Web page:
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The Iraqi Brain Suction

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    The Iraqi Brain Suction Imad Khadduri April 1, 2008 www.iraqsnuclearmirage.com/articles/The%20Iraqi%20Brain%20Suction.html This March marks the fifth
    Message 1 of 1 , Apr 4 2:04 PM
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      The Iraqi Brain Suction
      Imad Khadduri
      April 1, 2008
      www.iraqsnuclearmirage.com/articles/The%20Iraqi%20Brain%20Suction.html


      This March marks the fifth anniversary of the illegal invasion and
      occupation of Iraq - an occupation that stands morally defeated and
      yet continues to rain violence down on the Iraqi people. It continues
      with horrific brutality: the Pentagon acknowledges that it increased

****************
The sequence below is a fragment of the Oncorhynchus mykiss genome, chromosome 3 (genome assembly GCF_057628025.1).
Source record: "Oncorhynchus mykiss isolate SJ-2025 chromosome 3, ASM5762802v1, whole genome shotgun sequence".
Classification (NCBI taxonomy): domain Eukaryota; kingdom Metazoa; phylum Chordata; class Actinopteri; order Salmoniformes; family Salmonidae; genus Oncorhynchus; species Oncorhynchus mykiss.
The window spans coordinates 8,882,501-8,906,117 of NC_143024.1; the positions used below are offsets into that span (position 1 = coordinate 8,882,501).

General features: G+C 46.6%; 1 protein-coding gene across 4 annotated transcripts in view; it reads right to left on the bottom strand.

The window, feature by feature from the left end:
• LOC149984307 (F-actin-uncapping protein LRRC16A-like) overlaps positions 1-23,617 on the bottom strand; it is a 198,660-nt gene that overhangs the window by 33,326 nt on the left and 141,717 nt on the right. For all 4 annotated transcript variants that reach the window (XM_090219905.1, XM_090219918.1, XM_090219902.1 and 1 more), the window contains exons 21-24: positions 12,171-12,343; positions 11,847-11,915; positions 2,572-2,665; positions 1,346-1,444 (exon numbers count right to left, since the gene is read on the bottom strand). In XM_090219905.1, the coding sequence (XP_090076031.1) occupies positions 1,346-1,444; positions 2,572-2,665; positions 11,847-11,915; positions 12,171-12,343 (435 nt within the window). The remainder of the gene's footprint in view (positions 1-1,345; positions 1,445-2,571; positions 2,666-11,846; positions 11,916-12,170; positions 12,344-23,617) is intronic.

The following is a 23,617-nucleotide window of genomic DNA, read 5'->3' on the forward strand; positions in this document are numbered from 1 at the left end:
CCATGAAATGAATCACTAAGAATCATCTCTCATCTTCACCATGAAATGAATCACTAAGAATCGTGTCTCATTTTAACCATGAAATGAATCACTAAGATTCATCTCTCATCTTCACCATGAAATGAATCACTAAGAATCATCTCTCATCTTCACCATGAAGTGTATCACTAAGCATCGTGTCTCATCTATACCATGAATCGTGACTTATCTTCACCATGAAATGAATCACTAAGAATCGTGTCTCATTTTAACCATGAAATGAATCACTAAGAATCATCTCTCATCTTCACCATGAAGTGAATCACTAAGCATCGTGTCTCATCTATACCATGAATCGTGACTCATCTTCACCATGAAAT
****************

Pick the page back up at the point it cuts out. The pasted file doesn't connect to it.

six fold air strikes in 2007. The number of Iraqis detained under US
      authority doubled in the last year. According to the Iraqi Association
      of Detainees and Prisoners, there are more than 400,000 Iraqis
      imprisoned and detained across 36 US and Iraqi detention centres,
      including thousands of women and children. According to data from the
      US Congress, the monthly cost of the war in Iraq stands at $12 billion.

      In order to dominate Iraq, the occupation had dismantled key Iraqi
      institutions and subjected the Iraqi society to extreme violence and
      impoverishment, instigating ethnic and sectarian strife by promoting
      its own Salvador-type death squads, 200,000 mercenaries and local
      mafia-like bands operating under the patronage of the same religious
      political parties who are supported by the occupation or aided by
      regimes neighbouring Iraq. These policies have resulted in: